Commons Amendment

Part of the debate – in the House of Lords at 5:45 pm on 13th November 2003.

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Photo of Baroness Noakes Baroness Noakes Conservative 5:45 pm, 13th November 2003

My Lords, this group includes Amendment No. 1B, which stands in my name. It proposes a different anonymity in cases involving sexual offences. As the noble and learned Lord, Lord Ackner, pointed out, my amendment proposes anonymity running only until a defendant has been charged.

We debated the issue in your Lordships' House on Report, what seems almost half a lifetime ago. The case was made forcibly then that defendant anonymity in rape cases throughout the process could prevent other victims of rape or sexual offences coming forward. That was a very powerful point, which, on reflection, has led these Benches to propose the variant of pre-charge anonymity. We do not believe that justice would be served sufficiently by total anonymity for defendants as proposed in the amendment tabled by the noble and learned Lord, Lord Ackner.

My amendment and that of the noble Lord, Lord Thomas of Gresford, allow publicity to ensue once the police have established that there is a case to answer and to charge the individual. But if there is not enough evidence to warrant a charge, publicity of any kind would be against the law. The Minister will argue that sexual offences should be treated no differently from other serious offences, such as murder, where defendant anonymity does not apply. But, as the noble and learned Lord, Lord Ackner, has already pointed out, society is obsessed with sex, and for that reason, a particular social stigma is attached to those accused of sexual crimes. The celebrity cases that we debated when we discussed the issue previously are very pertinent and reputations have been damaged unnecessarily.

The noble Lord, Lord Thomas of Gresford, whose legal abilities are infinitely superior to mine, tells me that his amendment is superior to mine. Both amendments are directed at granting anonymity pre-charge, but the precise wording of each differs. Given that I am surrounded by very eminent lawyers, as a mere accountant, I am extremely humbled and bow to all their legal expertise. I did, however, put one non-lawyer's question to the noble Lord, Lord Thomas, yesterday. I asked him why his amendment, unlike mine and that of the noble and learned Lord, Lord Ackner, had no prescribed penalty. I think that I managed the beginner's luck of scoring a bull's eye. I know that the noble Lord, Lord Thomas, will address that point when he speaks to his amendment.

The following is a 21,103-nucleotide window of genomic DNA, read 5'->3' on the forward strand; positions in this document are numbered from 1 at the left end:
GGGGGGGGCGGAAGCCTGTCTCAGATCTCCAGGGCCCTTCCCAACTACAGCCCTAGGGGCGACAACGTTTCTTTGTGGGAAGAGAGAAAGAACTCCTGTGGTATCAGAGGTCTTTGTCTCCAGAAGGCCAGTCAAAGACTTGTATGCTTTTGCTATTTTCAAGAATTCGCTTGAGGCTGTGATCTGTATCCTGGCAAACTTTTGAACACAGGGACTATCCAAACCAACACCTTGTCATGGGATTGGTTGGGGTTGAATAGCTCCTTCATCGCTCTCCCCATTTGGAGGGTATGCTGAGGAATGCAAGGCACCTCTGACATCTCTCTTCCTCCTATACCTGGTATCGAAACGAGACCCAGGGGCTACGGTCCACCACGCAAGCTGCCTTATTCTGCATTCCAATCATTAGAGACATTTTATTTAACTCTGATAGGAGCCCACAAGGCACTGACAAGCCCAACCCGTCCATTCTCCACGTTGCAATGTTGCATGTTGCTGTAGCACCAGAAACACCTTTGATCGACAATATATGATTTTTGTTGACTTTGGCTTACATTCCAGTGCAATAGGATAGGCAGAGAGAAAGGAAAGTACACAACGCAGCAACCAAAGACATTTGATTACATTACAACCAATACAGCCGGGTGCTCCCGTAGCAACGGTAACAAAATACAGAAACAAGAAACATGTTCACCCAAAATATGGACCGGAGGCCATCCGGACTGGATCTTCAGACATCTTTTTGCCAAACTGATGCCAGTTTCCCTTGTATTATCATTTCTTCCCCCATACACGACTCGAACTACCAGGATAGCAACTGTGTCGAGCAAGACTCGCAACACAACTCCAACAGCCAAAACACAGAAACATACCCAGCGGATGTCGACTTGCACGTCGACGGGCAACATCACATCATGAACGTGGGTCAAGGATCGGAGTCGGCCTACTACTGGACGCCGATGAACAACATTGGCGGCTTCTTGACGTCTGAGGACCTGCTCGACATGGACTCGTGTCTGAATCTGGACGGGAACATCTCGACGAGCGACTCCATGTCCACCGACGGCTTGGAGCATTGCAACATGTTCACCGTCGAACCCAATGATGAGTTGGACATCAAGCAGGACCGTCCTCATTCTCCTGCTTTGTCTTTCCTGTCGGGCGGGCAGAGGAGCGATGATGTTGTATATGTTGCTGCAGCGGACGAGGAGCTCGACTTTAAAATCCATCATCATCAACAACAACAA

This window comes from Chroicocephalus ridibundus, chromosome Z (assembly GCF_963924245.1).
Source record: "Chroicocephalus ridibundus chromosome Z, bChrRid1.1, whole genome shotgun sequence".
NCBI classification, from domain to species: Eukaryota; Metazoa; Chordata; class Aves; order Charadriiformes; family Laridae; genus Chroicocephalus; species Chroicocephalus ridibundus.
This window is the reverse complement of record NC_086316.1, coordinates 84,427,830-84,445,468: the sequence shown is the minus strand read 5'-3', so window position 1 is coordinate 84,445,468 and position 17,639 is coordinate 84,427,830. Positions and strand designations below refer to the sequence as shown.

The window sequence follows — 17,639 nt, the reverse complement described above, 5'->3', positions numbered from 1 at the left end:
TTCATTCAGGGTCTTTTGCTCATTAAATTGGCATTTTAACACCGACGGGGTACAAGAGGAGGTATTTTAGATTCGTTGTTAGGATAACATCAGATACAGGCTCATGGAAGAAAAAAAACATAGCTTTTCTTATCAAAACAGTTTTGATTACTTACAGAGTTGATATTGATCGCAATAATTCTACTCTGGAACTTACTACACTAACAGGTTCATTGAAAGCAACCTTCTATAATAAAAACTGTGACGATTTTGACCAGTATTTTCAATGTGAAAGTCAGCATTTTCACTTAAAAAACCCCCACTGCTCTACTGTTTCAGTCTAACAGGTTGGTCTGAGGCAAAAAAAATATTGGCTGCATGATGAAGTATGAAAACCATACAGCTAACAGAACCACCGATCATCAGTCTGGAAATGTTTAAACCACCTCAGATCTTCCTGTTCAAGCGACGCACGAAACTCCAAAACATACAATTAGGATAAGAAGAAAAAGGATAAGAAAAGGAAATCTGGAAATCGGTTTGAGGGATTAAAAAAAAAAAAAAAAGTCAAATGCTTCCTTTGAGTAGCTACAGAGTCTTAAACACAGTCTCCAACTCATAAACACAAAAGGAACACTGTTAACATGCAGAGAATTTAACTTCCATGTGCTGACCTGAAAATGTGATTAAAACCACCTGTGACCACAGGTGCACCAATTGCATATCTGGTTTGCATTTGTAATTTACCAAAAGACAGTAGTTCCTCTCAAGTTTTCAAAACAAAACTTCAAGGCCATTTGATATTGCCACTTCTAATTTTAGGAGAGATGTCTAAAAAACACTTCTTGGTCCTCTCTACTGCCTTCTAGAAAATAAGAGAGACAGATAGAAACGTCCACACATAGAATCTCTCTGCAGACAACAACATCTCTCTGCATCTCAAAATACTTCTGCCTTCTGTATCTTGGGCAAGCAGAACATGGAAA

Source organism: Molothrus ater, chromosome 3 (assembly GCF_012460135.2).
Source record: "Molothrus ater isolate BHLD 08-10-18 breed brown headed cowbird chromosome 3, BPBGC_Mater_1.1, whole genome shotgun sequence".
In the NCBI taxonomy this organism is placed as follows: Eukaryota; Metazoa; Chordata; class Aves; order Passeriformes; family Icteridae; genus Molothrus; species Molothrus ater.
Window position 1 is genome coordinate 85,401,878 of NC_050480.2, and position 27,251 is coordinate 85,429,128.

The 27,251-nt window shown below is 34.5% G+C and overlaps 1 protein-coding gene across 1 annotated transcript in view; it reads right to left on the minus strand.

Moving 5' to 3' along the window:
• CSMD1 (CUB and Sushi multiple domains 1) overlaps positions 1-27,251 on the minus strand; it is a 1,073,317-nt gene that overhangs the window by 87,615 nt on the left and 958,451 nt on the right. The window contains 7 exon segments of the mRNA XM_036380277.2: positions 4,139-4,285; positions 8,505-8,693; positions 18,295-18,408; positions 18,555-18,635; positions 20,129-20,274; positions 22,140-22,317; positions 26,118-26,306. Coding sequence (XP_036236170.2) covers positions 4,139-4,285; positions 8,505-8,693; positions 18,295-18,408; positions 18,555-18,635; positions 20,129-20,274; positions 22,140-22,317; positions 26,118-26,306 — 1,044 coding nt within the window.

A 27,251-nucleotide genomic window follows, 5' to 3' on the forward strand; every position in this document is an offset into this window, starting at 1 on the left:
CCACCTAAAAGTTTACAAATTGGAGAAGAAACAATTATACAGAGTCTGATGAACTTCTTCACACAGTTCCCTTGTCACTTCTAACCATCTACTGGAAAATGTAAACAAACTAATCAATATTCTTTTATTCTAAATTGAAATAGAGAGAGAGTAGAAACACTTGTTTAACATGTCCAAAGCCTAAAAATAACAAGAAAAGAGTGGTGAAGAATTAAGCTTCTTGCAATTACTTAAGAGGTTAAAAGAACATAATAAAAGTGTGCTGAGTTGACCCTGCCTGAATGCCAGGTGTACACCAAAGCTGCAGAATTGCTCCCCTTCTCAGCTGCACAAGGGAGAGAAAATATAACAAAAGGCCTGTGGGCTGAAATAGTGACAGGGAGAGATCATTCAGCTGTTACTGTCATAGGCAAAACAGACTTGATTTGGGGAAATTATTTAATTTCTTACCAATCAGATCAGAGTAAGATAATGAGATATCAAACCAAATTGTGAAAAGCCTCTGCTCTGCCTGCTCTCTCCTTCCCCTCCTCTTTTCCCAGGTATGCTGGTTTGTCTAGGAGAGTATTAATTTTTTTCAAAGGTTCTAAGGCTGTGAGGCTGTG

The Minister may argue, as did her honourable friend Mr Goggins in another place, that serious discussions are in train between the Home Office, the police and the media to try to find a solution based on self-regulation. I am sure that if a self-regulatory solution could be found and made to stick, that would be the most satisfactory way forward. But I hope that the Minister will forgive the touch of cynicism on these Benches, as the plain fact is that sex sells and the pressures on a self-regulatory system would be very intense.

I hope that the Minister will be able to accept pre-charge anonymity for defendants in sexual offences cases. In accepting that, it need not imply early commencement. Indeed, we would be more than happy if the Government did not commence a new section to deal with the issue if that was the result of a self-regulatory system that actually worked. But we believe that the offence as set out in my amendment or that of the noble Lord, Lord Thomas of Gresford, should be available to the Government in case their discussions break down or if a future self-regulatory system breaks down.

Let me conclude by saying for the guidance of my noble friends that we do not support the amendment tabled by the noble and learned Lord, Lord Ackner. As between my amendment and that of the noble Lord, Lord Thomas, I am persuaded that his formulation of the offence is preferable, subject to the issue that I have raised concerning the penalty. Subject to that point, which I believe the noble Lord, Lord Thomas, intends to address, I shall advise my noble friends to support Amendment No. 1C.